I usually sail with one other person, and I’m wondering how to choose between a continuous-line furler and a spinnaker sleeve for my asymmetric spinnaker. Which is easier to deploy, and is one better than the other for singlehanding?
-- Mark Trainor , Norwalk, Connecticut
Win Fowler replies : Both a furler and a sleeve are effective ways to set and douse an asymmetrical spinnaker. The argument for a furler is that once the sail is hoisted, it can stay there; you can furl and unfurl the sail from the cockpit. You can even hoist the sail at your mooring and leave it up all day, unrolling it for reaching and running and rolling it back up when it’s time for windward work. You would have a performance penalty when sailing upwind because the sail, although it’s furled, is still in the hoisted position. But if you are daysailing or cruising, that disadvantage is offset by the convenience of having the spinnaker ready to go when you unroll it.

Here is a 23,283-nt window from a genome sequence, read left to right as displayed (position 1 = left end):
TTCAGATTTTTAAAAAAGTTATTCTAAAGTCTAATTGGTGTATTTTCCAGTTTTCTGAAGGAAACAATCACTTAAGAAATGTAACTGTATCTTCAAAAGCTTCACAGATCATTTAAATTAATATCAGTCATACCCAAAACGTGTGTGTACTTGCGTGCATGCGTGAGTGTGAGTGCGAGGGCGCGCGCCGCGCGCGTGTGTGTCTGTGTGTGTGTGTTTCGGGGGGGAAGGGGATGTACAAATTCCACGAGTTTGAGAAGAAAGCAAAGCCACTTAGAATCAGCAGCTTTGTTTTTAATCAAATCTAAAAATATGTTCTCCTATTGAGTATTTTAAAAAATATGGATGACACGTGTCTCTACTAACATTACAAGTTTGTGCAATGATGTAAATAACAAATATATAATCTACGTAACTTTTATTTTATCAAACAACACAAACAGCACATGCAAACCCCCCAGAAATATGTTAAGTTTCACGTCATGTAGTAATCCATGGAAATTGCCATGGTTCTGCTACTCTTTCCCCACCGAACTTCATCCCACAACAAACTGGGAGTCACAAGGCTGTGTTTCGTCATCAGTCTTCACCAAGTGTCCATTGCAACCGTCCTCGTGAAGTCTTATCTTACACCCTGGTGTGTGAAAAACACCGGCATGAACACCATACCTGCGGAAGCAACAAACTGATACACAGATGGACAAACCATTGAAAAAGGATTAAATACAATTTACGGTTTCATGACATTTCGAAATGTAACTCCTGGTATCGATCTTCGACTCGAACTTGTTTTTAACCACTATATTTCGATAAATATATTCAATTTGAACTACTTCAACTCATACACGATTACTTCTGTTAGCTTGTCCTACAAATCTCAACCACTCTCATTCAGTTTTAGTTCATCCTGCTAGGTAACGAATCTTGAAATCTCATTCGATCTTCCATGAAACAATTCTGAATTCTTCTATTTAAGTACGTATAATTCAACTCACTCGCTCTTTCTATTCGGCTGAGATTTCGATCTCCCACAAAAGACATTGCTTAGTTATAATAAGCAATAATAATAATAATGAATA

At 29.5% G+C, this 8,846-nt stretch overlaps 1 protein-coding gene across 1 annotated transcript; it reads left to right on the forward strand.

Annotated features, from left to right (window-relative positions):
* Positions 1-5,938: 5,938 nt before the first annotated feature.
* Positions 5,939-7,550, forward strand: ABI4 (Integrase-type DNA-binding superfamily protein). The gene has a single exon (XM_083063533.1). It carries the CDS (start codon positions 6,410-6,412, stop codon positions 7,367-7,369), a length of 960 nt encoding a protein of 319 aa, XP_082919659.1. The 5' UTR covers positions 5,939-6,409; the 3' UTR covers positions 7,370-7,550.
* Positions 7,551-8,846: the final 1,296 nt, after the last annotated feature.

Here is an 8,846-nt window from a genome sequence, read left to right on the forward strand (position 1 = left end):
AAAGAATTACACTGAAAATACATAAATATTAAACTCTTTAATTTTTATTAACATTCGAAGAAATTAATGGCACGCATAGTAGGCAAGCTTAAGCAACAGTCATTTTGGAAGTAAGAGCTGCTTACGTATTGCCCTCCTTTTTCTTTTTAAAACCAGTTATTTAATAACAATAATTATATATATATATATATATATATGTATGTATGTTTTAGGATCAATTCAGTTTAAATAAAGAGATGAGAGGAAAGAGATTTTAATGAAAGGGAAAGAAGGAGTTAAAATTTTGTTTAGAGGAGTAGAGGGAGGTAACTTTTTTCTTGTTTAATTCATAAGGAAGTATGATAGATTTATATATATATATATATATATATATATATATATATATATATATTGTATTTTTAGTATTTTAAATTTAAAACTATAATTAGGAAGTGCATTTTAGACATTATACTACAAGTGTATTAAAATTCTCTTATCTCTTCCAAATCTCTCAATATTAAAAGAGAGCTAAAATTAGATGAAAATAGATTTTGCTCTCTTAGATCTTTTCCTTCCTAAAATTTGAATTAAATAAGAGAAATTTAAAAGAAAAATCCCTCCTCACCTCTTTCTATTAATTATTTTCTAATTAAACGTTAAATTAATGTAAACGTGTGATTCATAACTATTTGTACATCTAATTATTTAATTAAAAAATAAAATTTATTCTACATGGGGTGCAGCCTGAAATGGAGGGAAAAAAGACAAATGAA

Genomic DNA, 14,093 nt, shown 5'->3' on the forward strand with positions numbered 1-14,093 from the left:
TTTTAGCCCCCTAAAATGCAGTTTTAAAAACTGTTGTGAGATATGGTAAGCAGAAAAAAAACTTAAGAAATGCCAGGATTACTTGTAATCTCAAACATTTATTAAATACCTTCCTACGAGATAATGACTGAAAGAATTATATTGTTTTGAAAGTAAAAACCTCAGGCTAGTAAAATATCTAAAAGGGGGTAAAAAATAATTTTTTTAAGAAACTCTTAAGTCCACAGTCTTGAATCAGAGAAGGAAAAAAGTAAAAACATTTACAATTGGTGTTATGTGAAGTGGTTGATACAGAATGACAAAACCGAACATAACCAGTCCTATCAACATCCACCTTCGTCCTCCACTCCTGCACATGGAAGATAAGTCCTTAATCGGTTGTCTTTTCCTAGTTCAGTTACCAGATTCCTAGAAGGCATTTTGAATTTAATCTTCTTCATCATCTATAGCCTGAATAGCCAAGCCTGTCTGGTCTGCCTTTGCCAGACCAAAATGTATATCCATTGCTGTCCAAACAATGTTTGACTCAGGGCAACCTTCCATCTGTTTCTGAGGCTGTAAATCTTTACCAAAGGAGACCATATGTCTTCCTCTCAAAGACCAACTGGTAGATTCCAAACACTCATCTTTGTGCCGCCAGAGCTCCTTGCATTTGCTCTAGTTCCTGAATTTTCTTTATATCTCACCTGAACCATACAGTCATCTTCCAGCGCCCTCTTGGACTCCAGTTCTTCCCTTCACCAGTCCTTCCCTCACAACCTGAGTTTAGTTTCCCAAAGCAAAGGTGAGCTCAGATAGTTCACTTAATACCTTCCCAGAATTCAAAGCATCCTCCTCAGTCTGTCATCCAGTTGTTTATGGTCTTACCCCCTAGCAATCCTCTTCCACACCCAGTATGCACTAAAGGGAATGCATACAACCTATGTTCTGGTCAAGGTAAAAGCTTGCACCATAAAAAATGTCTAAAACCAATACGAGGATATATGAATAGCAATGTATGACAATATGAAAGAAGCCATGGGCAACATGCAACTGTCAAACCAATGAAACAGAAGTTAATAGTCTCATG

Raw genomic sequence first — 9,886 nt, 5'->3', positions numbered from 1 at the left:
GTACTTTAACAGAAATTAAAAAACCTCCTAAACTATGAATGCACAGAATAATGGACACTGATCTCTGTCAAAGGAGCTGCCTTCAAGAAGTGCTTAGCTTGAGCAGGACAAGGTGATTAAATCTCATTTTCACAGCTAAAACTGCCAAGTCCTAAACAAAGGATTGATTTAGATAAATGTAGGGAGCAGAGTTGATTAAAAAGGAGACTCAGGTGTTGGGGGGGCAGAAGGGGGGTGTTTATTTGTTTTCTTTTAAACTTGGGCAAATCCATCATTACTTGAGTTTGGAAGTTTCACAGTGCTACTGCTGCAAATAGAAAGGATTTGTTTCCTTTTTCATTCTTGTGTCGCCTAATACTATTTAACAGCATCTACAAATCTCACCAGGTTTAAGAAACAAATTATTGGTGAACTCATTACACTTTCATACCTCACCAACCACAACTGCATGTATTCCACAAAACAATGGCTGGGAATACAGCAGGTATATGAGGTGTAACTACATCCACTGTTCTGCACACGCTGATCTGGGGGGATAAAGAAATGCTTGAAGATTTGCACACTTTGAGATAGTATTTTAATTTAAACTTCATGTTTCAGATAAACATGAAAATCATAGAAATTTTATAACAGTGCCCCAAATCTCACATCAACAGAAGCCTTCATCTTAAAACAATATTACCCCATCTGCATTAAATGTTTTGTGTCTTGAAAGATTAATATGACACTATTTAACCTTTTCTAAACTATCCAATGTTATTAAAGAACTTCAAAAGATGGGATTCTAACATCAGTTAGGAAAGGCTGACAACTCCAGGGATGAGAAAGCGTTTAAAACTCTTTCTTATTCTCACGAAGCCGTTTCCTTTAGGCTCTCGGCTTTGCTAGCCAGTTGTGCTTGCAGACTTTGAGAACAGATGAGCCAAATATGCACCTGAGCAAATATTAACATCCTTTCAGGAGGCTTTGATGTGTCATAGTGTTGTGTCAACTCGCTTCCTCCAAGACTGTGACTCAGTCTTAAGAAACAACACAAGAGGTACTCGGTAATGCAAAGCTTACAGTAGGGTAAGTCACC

An asymmetric in a sleeve usually has to be hoisted just before you want to use it and lowered to the deck after it has been snuffed. While you can set an A-sail in a sleeve by yourself, it takes a lot more planning than setting it on a furler.
The rigging requirements are also a bit different. An A-sail on a furler requires at least 6 inches of separation between its axis and the forestay; 12 inches or more is even better. If your rig is fractional, you need a masthead spinnaker halyard or a long spinnaker-halyard crane. To move the furling drum forward and clear of the forestay you should have either a bowsprit or a prod. Setting an A-sail with a sleeve or snuffer doesn’t require that there be any separation from the forestay. In general, a furler package will weigh more than an asymmetric in a sleeve and will probably be a little more expensive.